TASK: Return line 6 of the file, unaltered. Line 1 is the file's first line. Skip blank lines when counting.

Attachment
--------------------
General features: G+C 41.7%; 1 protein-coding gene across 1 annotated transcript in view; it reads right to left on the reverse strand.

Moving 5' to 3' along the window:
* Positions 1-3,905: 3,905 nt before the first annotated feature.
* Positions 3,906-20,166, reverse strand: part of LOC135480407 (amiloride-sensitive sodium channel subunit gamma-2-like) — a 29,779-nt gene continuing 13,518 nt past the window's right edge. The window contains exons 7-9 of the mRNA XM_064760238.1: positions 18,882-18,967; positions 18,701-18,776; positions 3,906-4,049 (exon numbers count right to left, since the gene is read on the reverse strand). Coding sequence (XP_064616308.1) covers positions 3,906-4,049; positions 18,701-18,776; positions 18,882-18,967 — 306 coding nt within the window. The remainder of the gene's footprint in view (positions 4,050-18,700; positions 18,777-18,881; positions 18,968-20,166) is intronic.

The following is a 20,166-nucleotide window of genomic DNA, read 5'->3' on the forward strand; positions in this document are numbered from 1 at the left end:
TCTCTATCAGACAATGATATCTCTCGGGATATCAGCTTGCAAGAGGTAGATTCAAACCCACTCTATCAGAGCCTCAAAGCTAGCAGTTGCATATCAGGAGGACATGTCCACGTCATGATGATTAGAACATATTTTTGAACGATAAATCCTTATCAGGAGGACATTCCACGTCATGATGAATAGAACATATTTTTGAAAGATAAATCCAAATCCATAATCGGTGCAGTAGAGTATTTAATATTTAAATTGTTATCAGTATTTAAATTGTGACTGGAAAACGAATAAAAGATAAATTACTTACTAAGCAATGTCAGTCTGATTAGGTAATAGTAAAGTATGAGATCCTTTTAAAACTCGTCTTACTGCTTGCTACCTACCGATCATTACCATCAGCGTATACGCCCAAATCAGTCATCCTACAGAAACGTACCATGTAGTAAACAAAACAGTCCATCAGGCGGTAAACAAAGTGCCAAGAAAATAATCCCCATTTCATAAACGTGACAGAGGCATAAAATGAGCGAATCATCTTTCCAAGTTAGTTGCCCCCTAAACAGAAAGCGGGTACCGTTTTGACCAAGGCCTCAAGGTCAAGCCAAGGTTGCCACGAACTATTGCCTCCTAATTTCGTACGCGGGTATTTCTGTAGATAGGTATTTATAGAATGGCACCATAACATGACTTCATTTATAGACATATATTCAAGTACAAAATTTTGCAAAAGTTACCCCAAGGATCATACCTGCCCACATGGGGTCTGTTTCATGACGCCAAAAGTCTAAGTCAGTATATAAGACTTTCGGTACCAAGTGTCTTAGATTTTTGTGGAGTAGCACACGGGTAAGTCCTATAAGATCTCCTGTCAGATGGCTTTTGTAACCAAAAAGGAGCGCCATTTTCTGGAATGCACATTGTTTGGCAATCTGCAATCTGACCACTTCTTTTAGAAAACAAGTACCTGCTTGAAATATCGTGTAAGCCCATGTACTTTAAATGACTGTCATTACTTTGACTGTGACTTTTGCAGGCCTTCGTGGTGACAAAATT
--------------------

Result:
TCTCTATCAGACAATGATATCTCTCGGGATATCAGCTTGCAAGAGGTAGATTCAAACCCACTCTATCAGAGCCTCAAAGCTAGCAGTTGCATATCAGGAGGACATGTCCACGTCATGATGATTAGAACATATTTTTGAACGATAAATCCTTATCAGGAGGACATTCCACGTCATGATGAATAGAACATATTTTTGAAAGATAAATCCAAATCCATAATCGGTGCAGTAGAGTATTTAATATTTAAATTGTTATCAGTATTTAAATTGTGACTGGAAAACGAATAAAAGATAAATTACTTACTAAGCAATGTCAGTCTGATTAGGTAATAGTAAAGTATGAGATCCTTTTAAAACTCGTCTTACTGCTTGCTACCTACCGATCATTACCATCAGCGTATACGCCCAAATCAGTCATCCTACAGAAACGTACCATGTAGTAAACAAAACAGTCCATCAGGCGGTAAACAAAGTGCCAAGAAAATAATCCCCATTTCATAAACGTGACAGAGGCATAAAATGAGCGAATCATCTTTCCAAGTTAGTTGCCCCCTAAACAGAAAGCGGGTACCGTTTTGACCAAGGCCTCAAGGTCAAGCCAAGGTTGCCACGAACTATTGCCTCCTAATTTCGTACGCGGGTATTTCTGTAGATAGGTATTTATAGAATGGCACCATAACATGACTTCATTTATAGACATATATTCAAGTACAAAATTTTGCAAAAGTTACCCCAAGGATCATACCTGCCCACATGGGGTCTGTTTCATGACGCCAAAAGTCTAAGTCAGTATATAAGACTTTCGGTACCAAGTGTCTTAGATTTTTGTGGAGTAGCACACGGGTAAGTCCTATAAGATCTCCTGTCAGATGGCTTTTGTAACCAAAAAGGAGCGCCATTTTCTGGAATGCACATTGTTTGGCAATCTGCAATCTGACCACTTCTTTTAGAAAACAAGTACCTGCTTGAAATATCGTGTAAGCCCATGTACTTTAAATGACTGTCATTACTTTGACTGTGACTTTTGCAGGCCTTCGTGGTGACAAAATT